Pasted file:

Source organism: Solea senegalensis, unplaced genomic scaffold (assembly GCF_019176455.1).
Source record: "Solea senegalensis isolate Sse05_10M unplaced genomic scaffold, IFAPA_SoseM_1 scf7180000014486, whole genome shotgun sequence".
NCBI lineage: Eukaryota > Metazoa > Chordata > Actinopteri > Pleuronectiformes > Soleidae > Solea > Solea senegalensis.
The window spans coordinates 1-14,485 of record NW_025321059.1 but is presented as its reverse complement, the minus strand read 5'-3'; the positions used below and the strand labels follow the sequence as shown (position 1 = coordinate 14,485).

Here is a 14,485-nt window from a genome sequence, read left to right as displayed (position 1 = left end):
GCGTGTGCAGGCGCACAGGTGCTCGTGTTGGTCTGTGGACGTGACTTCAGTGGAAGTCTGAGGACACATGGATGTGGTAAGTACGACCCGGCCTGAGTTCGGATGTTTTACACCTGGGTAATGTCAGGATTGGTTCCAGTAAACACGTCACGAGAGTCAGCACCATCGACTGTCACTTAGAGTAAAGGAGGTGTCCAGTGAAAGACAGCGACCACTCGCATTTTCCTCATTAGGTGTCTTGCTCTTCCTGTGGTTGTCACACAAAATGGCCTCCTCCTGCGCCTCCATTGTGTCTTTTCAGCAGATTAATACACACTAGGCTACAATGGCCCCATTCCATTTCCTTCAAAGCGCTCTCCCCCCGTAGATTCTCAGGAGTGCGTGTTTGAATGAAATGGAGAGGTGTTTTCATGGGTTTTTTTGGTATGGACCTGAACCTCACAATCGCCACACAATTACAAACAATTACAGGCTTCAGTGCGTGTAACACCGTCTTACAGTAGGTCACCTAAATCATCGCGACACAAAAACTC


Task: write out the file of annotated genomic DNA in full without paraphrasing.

Source organism: Solea senegalensis, unplaced genomic scaffold (assembly GCF_019176455.1).
Source record: "Solea senegalensis isolate Sse05_10M unplaced genomic scaffold, IFAPA_SoseM_1 scf7180000014486, whole genome shotgun sequence".
NCBI lineage: Eukaryota > Metazoa > Chordata > Actinopteri > Pleuronectiformes > Soleidae > Solea > Solea senegalensis.
The window spans coordinates 1-14,485 of record NW_025321059.1 but is presented as its reverse complement, the minus strand read 5'-3'; the positions used below and the strand labels follow the sequence as shown (position 1 = coordinate 14,485).

Here is a 14,485-nt window from a genome sequence, read left to right as displayed (position 1 = left end):
GCGTGTGCAGGCGCACAGGTGCTCGTGTTGGTCTGTGGACGTGACTTCAGTGGAAGTCTGAGGACACATGGATGTGGTAAGTACGACCCGGCCTGAGTTCGGATGTTTTACACCTGGGTAATGTCAGGATTGGTTCCAGTAAACACGTCACGAGAGTCAGCACCATCGACTGTCACTTAGAGTAAAGGAGGTGTCCAGTGAAAGACAGCGACCACTCGCATTTTCCTCATTAGGTGTCTTGCTCTTCCTGTGGTTGTCACACAAAATGGCCTCCTCCTGCGCCTCCATTGTGTCTTTTCAGCAGATTAATACACACTAGGCTACAATGGCCCCATTCCATTTCCTTCAAAGCGCTCTCCCCCCGTAGATTCTCAGGAGTGCGTGTTTGAATGAAATGGAGAGGTGTTTTCATGGGTTTTTTTGGTATGGACCTGAACCTCACAATCGCCACACAATTACAAACAATTACAGGCTTCAGTGCGTGTAACACCGTCTTACAGTAGGTCACCTAAATCATCGCGACACAAAAACTC